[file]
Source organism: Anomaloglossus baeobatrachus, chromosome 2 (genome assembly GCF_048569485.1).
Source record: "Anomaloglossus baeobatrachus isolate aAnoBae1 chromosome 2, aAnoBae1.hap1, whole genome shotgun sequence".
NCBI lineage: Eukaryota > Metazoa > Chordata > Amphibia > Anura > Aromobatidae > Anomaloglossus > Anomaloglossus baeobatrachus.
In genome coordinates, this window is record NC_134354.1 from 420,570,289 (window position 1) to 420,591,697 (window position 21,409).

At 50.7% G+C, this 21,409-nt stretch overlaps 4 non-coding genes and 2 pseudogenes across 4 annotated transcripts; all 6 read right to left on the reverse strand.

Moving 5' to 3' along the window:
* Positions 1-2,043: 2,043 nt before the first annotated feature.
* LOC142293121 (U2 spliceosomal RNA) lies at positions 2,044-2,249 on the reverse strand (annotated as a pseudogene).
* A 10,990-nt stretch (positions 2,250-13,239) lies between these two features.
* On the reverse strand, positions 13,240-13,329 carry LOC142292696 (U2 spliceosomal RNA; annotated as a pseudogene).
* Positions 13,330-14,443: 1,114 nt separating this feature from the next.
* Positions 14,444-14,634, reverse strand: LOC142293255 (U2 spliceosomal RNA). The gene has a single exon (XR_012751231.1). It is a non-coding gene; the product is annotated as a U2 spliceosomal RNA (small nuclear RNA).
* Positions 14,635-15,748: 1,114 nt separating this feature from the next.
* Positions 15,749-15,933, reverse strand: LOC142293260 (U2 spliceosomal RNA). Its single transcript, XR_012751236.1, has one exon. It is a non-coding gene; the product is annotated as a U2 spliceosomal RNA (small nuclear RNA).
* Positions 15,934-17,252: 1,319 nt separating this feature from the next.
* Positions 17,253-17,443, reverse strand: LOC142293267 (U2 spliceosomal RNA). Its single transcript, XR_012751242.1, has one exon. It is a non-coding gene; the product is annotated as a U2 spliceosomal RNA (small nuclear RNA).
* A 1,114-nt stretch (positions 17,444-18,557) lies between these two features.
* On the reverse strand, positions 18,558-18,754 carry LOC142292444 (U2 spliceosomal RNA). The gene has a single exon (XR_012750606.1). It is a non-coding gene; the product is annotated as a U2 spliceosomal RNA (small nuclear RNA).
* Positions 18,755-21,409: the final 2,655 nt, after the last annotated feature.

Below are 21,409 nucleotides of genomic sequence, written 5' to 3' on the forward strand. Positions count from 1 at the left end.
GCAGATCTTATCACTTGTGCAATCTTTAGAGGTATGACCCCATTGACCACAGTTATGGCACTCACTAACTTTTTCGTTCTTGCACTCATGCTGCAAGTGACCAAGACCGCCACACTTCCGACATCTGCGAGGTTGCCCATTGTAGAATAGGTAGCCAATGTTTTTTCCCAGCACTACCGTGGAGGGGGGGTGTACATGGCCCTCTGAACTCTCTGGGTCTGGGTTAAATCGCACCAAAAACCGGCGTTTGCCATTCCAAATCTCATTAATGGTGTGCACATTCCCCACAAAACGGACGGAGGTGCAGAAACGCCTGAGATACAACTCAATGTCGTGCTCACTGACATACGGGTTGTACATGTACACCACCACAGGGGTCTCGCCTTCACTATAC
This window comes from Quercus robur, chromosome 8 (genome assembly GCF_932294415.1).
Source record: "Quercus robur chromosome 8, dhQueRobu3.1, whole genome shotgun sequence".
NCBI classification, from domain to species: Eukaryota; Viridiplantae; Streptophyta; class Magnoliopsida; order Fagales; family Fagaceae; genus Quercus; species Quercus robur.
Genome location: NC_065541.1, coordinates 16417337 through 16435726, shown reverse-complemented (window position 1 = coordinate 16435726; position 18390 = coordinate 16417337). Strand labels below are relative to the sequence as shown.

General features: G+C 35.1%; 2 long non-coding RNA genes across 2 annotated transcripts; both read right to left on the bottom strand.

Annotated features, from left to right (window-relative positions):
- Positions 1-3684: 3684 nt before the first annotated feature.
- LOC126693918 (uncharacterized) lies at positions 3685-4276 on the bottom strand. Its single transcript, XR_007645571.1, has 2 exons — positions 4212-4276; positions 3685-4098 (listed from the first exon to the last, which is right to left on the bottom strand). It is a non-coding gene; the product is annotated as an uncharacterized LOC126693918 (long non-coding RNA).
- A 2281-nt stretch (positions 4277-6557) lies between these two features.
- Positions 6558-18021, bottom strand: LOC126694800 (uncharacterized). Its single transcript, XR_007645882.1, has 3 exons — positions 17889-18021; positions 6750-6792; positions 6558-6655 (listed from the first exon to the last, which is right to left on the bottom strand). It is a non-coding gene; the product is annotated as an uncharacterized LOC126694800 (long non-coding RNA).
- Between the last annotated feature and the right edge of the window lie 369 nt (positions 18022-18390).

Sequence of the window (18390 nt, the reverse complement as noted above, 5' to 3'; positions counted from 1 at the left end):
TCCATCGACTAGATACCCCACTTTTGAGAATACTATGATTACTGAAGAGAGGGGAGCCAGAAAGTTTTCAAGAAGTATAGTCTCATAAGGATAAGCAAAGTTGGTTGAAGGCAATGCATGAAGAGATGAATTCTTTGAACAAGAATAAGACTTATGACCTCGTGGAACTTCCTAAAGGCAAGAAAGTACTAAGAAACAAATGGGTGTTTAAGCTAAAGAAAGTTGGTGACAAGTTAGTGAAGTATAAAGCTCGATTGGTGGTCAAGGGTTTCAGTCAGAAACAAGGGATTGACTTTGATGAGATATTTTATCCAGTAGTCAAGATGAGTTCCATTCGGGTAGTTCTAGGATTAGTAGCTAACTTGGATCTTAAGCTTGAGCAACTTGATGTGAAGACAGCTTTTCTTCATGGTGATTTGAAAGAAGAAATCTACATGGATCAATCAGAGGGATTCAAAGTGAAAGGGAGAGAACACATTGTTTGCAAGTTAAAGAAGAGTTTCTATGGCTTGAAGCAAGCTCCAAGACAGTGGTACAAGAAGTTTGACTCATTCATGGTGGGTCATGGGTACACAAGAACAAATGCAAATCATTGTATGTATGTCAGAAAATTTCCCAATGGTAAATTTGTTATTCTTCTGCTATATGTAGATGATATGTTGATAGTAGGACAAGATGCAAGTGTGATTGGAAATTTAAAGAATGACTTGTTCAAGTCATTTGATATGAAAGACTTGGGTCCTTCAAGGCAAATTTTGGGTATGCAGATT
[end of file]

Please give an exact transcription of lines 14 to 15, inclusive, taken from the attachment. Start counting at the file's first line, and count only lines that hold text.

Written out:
* Positions 15,749-15,933, reverse strand: LOC142293260 (U2 spliceosomal RNA). Its single transcript, XR_012751236.1, has one exon. It is a non-coding gene; the product is annotated as a U2 spliceosomal RNA (small nuclear RNA).
* Positions 15,934-17,252: 1,319 nt separating this feature from the next.